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Calculating the number of our casualties

Many years ago the ratio of military officers to soldiers and sailors was about the same as high school teachers to students in their classrooms. Imagine that in combat. It was probably somewhat disorganized. It raises questions about whether combat officers knew the status of their troops on the battlefield, and if they gave inaccurate casualty reports to high ranking senior officers. Now the ratio of military officers to soldiers and sailors is about 1 in 4 and so it's unlikely to happen.

A famous poem about World War I, by Dr. John McCrae
Wikipedia

This is a list of approximate casualties for 15 of our wars: The Revolutionary War (25,000 +/-), The Franco-American War (514), The War of 1812 (20,000+/-), The Mexican American War (13,283), The Civil War (750,000 to 850,000 troops plus about 250,000 civilians), The Spanish-American War (2,456), The Banana Wars (3,216), World War I (116,708), World War II (407,316), The Korean War (54,246), The Vietnam War (58,168), The Gulf War (293), Bosnia (12), Kosovo (2), Iraq (4,454 - 4,486).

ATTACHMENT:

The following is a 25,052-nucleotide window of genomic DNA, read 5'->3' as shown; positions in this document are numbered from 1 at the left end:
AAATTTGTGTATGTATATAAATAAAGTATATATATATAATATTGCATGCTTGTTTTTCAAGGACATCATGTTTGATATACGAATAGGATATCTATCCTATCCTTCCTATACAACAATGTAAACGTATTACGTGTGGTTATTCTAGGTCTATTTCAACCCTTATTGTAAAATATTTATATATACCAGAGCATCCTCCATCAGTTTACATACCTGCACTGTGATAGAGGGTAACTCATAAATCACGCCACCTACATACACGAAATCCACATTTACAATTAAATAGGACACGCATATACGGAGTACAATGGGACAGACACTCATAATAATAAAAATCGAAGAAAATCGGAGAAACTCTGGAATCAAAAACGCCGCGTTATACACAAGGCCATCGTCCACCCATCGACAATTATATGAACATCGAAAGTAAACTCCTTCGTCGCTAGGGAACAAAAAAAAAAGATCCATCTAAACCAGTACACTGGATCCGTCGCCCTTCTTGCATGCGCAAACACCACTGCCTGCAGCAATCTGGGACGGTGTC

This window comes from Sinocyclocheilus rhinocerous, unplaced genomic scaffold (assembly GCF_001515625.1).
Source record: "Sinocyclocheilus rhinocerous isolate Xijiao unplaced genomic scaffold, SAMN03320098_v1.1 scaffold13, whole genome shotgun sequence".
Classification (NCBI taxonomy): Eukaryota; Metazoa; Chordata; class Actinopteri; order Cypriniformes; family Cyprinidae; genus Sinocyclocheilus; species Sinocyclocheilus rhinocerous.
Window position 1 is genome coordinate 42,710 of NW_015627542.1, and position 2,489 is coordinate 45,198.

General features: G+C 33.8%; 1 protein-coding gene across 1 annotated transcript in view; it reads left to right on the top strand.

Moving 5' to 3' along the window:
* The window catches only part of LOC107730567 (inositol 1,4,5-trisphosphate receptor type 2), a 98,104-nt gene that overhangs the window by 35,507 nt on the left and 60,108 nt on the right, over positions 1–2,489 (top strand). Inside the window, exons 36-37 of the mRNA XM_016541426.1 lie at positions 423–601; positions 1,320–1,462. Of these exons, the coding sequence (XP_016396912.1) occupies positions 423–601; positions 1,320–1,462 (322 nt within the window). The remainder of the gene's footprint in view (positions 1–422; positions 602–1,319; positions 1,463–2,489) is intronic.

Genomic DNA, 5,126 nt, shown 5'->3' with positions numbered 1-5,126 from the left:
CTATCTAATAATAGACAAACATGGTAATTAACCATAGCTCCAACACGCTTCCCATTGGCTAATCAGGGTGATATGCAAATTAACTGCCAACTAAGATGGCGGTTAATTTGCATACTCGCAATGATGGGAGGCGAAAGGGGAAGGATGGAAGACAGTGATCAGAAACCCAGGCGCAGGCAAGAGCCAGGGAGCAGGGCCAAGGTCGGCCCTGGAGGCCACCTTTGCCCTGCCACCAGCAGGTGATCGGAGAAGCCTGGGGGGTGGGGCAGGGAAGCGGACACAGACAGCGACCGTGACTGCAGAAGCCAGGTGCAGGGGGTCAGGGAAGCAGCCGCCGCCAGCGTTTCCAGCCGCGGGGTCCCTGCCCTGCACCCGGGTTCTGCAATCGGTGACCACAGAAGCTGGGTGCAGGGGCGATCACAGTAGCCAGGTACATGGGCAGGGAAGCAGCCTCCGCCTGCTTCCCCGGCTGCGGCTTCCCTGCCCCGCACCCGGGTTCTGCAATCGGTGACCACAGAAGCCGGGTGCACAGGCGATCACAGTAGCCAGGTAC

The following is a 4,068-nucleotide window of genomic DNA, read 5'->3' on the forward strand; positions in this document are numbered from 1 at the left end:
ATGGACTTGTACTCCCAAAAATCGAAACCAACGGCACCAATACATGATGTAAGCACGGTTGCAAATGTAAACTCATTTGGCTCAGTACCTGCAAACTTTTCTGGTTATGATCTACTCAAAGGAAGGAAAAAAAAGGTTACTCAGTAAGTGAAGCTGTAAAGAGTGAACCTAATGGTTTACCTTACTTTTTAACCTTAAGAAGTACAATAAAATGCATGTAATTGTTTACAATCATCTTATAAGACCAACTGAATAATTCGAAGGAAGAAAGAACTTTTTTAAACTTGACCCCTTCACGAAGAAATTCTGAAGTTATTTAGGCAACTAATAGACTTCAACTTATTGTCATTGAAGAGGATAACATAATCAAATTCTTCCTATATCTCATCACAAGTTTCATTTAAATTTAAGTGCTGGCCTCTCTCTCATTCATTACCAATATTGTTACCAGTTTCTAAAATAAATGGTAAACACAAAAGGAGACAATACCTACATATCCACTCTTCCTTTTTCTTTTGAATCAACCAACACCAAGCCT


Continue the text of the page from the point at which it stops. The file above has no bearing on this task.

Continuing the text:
We're not finished in Afghanistan yet and troops are still dying there. I've seen casualty reports that didn't include civilian contractor fatalities or soldiers who were killed away from the battlefield or suicides. The only way to know for sure how many casualties there are is to calculate the total number of Americans who went to Afghanistan and then subtract the number who returned to the U.S.. Even that number wouldn't be accurate because troops who were stationed outside of Afghanistan were killed by terrorists, too. For example, a lone wolf terrorist killed two troops in Germany. According to iCasualties.org, the total number is 2,322 but it's not clear which deaths it includes and which ones it doesn't.

Below are helpful websites on this topic:

The National Archives website's report titled, "Records of U.S. Military Casualties, Missing in Action, and Prisoners of War from the Era of the Vietnam War"

The Military Casualty Office